Dealing with the weather
spoils a road trip faster than a weather-related accident,
whether it’s a simple fender-bender, a slide into
a shallow ditch, or a 5-car chain collision on wet
roads. Weather affects driving year around, but its
presence is most severely felt in the winter. So, be prepared:
your vehicle. Get a tune-up and be sure to check
levels in your vehicle. Consider buying snow
chains for the tires, as your travel dictates (Chains
on glare ice, be sure to check with local authorities;
some areas prohibit their use).
for and change burned-out headlights, tail lights and
check tire tread and
wear – minimum tread
is 1/16" for adequate traction. Make sure
brakes are in proper working order, keep spare
washer fluid in
the trunk and make sure the washer blades are in
good working condition.
Prepare a winter emergency
kit for your car(s). Include:
(at least two) or a sleeping bag. Flashlight/lantern and
extra batteries, and road flares. Booster (jumper) cables.Extra
clothing (boots, hats and mittens.) Rope and steel shovel.Bottled
juice, nonperishable high-energy foods such as granola
bars, raisins, crackers, etc. First-aid kit.Tire repair
kit and pump. Ice scraper with snow brush. Cell phone
with its car charger.And a
bag of sand or non-clumping cat litter for traction
if you get stuck in snow.
tuned to weather reports, and allow driving time for bad
Know your vehicle’s
winter weather operating characteristics.
generally handle better than rear-wheel
vehicles on slippery roads because
the weight of the engine is on
the drive wheels,
Keep your windows
clear of snow and ice. Clean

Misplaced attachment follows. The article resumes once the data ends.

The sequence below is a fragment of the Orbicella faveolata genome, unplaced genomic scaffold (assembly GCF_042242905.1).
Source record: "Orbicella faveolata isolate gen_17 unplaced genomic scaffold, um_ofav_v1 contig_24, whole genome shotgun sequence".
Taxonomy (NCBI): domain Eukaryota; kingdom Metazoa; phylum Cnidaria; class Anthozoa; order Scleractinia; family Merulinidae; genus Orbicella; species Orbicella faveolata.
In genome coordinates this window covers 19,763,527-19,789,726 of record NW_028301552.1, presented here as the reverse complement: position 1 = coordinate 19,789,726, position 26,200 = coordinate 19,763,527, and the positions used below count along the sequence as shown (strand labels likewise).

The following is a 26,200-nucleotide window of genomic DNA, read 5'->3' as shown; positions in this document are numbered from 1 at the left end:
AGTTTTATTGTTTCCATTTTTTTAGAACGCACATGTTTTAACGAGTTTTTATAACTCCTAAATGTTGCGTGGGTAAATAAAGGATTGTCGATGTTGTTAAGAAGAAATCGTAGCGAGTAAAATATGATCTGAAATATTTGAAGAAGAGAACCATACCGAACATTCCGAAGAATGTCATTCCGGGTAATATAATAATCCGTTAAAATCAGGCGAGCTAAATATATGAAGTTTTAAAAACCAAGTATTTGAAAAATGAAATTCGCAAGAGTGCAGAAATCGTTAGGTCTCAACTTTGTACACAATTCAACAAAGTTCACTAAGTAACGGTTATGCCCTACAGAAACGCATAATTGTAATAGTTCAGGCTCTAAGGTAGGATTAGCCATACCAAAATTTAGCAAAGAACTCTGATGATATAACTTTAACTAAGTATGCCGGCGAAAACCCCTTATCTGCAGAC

head, tail and brake
gas tank at
the tank before you park for
lengthy periods. This will help prevent
fuel line freeze-up.
Remember, if you need
on your wipers, you need to turn
on your headlights.
slippery before roads, so drive with extreme
time between you and the driver
in front of you. Braking distance
be up to
icy surfaces than
on dry roads.
If your vehicle
is equipped with an Anti-lock Braking System
sure to firmly
depress the brake
on the brakes (do not pump
them). Steer where you want
to go.Gently pump non-ABS
brakes to stop. Take any corrective
to help you
maintain full control of
at your destination with your cell phone number,
you get stranded …
Remain with the vehicle, so
that if nothing else, you
a bright-colored cloth to the car’s antenna, driver
door handle or outside mirror.
the exhaust pipe clear of snow to prevent poisonous
gases from filtering into the
the engine and heater no more than 10 minutes every hour,
leaving a downwind window
slightly open for ventilation.
a flare or turn on a flashlight to let others know you’re
floor mats, seat covers and blankets for added warmth.
you must leave the car during a severe snow storm or
blizzard, tie a line of rope
to yourself and the vehicle to
avoid becoming lost or disoriented.
bottled water in your emergency kit or
eat snow. It will chill you and lower your body temperature.
for rescue are better if you remain calm and
in your vehicle.
the summer, remember that
are a dangerous
A tire industry
85 percent of
to properly check
Highway Traffic Safety
with tire problems
take approximately 660
year and injure 33,000
are a major
care of your
to check the
go online to www.safercar.gov.